Rule of Law

Opinion | The tragedy of the Supreme Court’s bump stock ruling

Don’t let technicalities, or a refusal to use common sense, become the enemy of public safety.

Regarding The Post’s June 15 front-page article “High court rolls back bump stock device ban,” E.J. Dionne Jr.’s June 15 op-ed, “The court’s bump stock ruling puts dictionaries above human lives,” and the June 16 editorial, “The court misfired on bump stocks. Congress can still succeed.”:

Father’s Day 2024 took on a somber note for me this year in the wake of the Supreme Court’s decision to overturn the Bureau of Alcohol, Tobacco, Firearms and Explosives’ ban on bump stocks. The ruling was delivered the same week that Newtown, Conn., celebrated its high school graduates — and remembered the 20 students who would have been graduating with the class of 2024 had they not been killed in their classrooms at Sandy Hook Elementary School, along with six faculty members, in December 2012. And the Supreme Court handed the decision down on the same day officials began demolishing Marjory Stoneman Douglas High School in Parkland, Fla., where 14 students and three faculty members were killed in a mass shooting in 2018.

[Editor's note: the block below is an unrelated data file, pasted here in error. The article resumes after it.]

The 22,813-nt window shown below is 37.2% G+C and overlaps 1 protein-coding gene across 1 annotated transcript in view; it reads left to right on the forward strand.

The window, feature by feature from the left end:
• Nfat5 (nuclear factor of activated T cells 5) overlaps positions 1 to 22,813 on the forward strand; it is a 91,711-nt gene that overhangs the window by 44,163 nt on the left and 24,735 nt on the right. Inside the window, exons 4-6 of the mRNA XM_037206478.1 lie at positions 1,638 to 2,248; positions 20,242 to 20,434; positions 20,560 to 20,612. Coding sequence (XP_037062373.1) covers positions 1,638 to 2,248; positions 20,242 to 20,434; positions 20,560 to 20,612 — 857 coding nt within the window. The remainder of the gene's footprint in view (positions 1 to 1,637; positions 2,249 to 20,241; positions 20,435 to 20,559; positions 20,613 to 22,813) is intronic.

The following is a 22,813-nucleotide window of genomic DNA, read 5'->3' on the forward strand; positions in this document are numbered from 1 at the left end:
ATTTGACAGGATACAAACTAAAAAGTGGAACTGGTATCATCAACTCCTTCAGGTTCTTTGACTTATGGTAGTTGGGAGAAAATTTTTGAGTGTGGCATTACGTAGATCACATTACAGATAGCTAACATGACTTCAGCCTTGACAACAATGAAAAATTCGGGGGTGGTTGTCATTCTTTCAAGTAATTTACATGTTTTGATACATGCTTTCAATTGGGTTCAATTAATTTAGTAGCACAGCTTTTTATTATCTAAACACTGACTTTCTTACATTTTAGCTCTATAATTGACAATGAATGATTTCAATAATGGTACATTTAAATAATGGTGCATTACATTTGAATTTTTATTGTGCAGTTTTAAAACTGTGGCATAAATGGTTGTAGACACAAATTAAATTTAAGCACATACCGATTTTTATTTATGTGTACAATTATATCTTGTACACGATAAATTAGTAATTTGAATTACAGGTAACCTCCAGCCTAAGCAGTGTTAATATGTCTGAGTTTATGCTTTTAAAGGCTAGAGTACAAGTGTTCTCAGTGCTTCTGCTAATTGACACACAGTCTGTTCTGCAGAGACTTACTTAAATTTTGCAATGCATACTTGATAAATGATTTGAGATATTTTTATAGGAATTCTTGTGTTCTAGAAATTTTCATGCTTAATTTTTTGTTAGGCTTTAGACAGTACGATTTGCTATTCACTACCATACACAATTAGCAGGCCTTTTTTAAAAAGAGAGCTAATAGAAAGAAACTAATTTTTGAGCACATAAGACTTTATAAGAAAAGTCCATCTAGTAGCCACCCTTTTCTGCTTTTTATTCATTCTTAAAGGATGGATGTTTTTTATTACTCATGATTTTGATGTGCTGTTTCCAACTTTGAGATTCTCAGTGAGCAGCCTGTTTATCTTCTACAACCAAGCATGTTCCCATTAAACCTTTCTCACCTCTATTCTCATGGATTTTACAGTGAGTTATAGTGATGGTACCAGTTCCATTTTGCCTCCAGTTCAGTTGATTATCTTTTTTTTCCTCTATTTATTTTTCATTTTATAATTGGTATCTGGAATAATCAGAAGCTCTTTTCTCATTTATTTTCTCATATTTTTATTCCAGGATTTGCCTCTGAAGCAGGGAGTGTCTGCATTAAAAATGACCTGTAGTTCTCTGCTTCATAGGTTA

I spent this Father’s Day feeling sorrow for the fathers (and mothers, brothers and sisters) who lost children and who will lose sons and daughters in the future. They deserve better than “thoughts and prayers.” It is especially tragic when meaningful action to protect Americans from mass shootings seems thwarted at every turn, whether by our political leaders or by Supreme Court justices who strike down even small efforts by an administrative agency.

Larry K. HouckMcLean

A lack of common sense

The Supreme Court’s 6-3 decision to strike down the federal bump stock ban imposed by the Trump administration after the deadliest mass shooting in U.S. history reveals a court sadly divorced from reality.